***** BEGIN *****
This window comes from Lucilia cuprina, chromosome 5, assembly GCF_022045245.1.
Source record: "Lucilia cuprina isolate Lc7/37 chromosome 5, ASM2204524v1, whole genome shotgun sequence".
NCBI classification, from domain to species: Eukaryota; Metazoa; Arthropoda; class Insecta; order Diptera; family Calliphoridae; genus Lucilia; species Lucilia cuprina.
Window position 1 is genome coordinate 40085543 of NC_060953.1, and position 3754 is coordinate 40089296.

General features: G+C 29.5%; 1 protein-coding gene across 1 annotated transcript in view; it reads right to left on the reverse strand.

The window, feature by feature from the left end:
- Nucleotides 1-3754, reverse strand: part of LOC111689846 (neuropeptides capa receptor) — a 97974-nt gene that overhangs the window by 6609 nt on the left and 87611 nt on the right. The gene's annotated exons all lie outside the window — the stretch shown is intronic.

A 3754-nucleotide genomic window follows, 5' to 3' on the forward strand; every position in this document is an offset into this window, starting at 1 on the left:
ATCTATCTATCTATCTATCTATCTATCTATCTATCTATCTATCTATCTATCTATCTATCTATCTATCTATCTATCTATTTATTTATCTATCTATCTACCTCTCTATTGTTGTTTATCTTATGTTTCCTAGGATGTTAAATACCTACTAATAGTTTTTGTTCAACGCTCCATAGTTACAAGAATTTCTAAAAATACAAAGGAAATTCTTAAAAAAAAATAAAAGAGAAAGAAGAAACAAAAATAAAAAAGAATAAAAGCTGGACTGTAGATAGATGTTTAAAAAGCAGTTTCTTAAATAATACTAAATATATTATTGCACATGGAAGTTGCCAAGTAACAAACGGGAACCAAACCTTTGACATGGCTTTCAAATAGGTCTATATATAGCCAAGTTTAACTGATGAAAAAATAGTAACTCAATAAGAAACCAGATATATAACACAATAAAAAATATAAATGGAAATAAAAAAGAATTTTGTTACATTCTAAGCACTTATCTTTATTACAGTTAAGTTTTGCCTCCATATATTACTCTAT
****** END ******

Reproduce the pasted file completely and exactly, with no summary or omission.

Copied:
This window comes from Lucilia cuprina, chromosome 5, assembly GCF_022045245.1.
Source record: "Lucilia cuprina isolate Lc7/37 chromosome 5, ASM2204524v1, whole genome shotgun sequence".
NCBI classification, from domain to species: Eukaryota; Metazoa; Arthropoda; class Insecta; order Diptera; family Calliphoridae; genus Lucilia; species Lucilia cuprina.
Window position 1 is genome coordinate 40085543 of NC_060953.1, and position 3754 is coordinate 40089296.

General features: G+C 29.5%; 1 protein-coding gene across 1 annotated transcript in view; it reads right to left on the reverse strand.

The window, feature by feature from the left end:
- Nucleotides 1-3754, reverse strand: part of LOC111689846 (neuropeptides capa receptor) — a 97974-nt gene that overhangs the window by 6609 nt on the left and 87611 nt on the right. The gene's annotated exons all lie outside the window — the stretch shown is intronic.

A 3754-nucleotide genomic window follows, 5' to 3' on the forward strand; every position in this document is an offset into this window, starting at 1 on the left:
ATCTATCTATCTATCTATCTATCTATCTATCTATCTATCTATCTATCTATCTATCTATCTATCTATCTATCTATCTATTTATTTATCTATCTATCTACCTCTCTATTGTTGTTTATCTTATGTTTCCTAGGATGTTAAATACCTACTAATAGTTTTTGTTCAACGCTCCATAGTTACAAGAATTTCTAAAAATACAAAGGAAATTCTTAAAAAAAAATAAAAGAGAAAGAAGAAACAAAAATAAAAAAGAATAAAAGCTGGACTGTAGATAGATGTTTAAAAAGCAGTTTCTTAAATAATACTAAATATATTATTGCACATGGAAGTTGCCAAGTAACAAACGGGAACCAAACCTTTGACATGGCTTTCAAATAGGTCTATATATAGCCAAGTTTAACTGATGAAAAAATAGTAACTCAATAAGAAACCAGATATATAACACAATAAAAAATATAAATGGAAATAAAAAAGAATTTTGTTACATTCTAAGCACTTATCTTTATTACAGTTAAGTTTTGCCTCCATATATTACTCTAT